If given a choice between the mundane and unconventional, transgender architect Caroline Boyd will choose unconventional every single time. As the CEO of Caroline Boyd Designs, a residential architecture firm servicing metro Atlanta, north Georgia and the North Carolina mountains, her design aesthetic and approach to new or remodeled homes cannot be confined.

The phrase “Be True To Yourself ” is placed prominently on the front page of her website and provides potential clients the first inkling that a Boyd design experience is not only rooted in form and functionality but also truth. She shows up to work armed with over two decades of experience from two separate firms—HLP Architects and Harrison Design Associates—prior to launching her own company, a master’s degree in architecture from Georgia Tech and a recent transition that has allowed her to flourish both personally and professionally.

Georgia Voice caught up with Boyd to learn more about the woman who can only be described as fearless and unconventional in her approach to life and design.

Tell us about your approach to designing homes.

 The main things that I do is try to match and support the client’s lifestyle; make it a reflection of who they are. I like to get to know the client as well as I can in a short period of time. As far as my aesthetic, it’s usually what they ask for. And that can be a trap because sometimes words are limiting. If someone says, ‘Oh, I like craftsman style.’ Then all of a sudden you’re handed a vocabulary for certain things that every craftsman’s gotta have. I would love to do some [homes] that are wildly different and unique but I haven’t done that up until this point. I love a lot of things that are unconventional but so far no one has asked for it. (Laughs)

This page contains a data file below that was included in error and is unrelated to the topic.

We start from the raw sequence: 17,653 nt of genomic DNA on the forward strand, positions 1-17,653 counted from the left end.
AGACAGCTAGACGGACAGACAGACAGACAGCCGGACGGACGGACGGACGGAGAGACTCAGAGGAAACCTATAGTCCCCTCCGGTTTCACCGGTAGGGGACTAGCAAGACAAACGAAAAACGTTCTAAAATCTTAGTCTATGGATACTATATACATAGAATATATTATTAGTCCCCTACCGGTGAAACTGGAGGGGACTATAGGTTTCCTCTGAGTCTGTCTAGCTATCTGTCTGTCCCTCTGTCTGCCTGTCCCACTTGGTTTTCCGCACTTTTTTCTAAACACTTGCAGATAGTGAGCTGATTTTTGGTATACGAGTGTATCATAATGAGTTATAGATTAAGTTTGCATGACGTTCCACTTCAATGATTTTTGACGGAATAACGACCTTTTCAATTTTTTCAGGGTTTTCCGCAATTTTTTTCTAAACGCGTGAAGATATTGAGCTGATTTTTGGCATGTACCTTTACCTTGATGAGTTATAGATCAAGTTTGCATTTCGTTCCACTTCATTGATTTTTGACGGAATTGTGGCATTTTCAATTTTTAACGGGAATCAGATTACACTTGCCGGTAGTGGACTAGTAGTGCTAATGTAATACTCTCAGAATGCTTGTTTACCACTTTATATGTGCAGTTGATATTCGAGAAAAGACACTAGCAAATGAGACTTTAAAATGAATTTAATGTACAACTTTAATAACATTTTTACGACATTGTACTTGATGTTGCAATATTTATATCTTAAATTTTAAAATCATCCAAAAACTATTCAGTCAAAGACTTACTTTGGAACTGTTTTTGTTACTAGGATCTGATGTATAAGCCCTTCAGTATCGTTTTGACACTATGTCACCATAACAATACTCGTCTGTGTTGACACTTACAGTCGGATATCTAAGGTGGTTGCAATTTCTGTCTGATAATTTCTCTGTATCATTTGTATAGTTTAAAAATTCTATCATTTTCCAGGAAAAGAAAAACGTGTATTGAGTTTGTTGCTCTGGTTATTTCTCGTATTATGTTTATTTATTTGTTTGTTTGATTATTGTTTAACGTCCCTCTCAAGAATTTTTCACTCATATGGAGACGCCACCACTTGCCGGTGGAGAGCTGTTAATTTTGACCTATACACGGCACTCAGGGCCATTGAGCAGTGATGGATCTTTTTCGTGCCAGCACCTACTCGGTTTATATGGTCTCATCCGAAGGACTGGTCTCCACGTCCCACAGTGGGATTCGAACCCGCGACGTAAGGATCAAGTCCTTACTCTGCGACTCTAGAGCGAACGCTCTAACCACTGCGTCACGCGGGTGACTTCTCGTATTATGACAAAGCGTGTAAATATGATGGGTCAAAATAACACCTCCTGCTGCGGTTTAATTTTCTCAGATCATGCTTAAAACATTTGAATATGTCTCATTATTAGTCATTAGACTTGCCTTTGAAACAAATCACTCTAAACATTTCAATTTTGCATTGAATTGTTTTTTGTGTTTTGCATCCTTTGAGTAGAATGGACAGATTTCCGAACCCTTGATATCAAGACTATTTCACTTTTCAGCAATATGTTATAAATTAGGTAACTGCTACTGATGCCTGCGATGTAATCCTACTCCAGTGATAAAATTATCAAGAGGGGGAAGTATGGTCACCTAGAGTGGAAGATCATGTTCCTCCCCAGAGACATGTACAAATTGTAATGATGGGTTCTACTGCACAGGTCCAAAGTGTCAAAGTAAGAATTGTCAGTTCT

You specialize in new home design as well as remodels. Do you have a preference?

They both have their advantages and disadvantages. The remodel has the advantage that you know what you’re relating to so you want to make it a composition that works—one that looks like it was always there. With something new, it’s kinda like stepping out into a wide-open field and you can go in any direction you want, which is great if you want something that’s unconventional. But on the other hand, you can spend a lot of time figuring out the direction because everything is possible.

Has your transition presented any challenges in terms of dealing with old or new clients?

The clients have been really good actually. There may have been some jobs that I didn’t get because maybe they were a little nervous or something. I’m getting closer and closer to being passable as time goes on. Of course, initially they may have been a little jarred. It’s been great. It’s been almost no negative reaction.

You began transitioning quite recently, right?

 The decision is very recent. It was the end of August 2013 when I started going out dressed in public. Since then, I guess it was about two years ago when I first started working as Caroline. I’ve actually only been on hormones for a month. So I’m actually very new in my transition.

Your chosen name is Caroline. Does that name have any significance to you?

It was a name that actually came to me in a dream a long time ago. The therapist that I was seeing at the time in the late ’80s said that that represented the feminine part of me. It came from the word caring and that’s what was missing at the time.

Is there anything potential clients need to know to get the design or remodel process with your firm started?

They don’t necessarily need to know too much because I try to walk them through it. On my new website I’ll be showing unconventional forms of architecture that I’m attracted to. The reason for me doing that is to educate people. I don’t think people know some of the options that are available. It’s important that I know how they want the house to feel. Do you want it to feel informal, rustic, or comfortable? It’s about finding the effect you’re going after.

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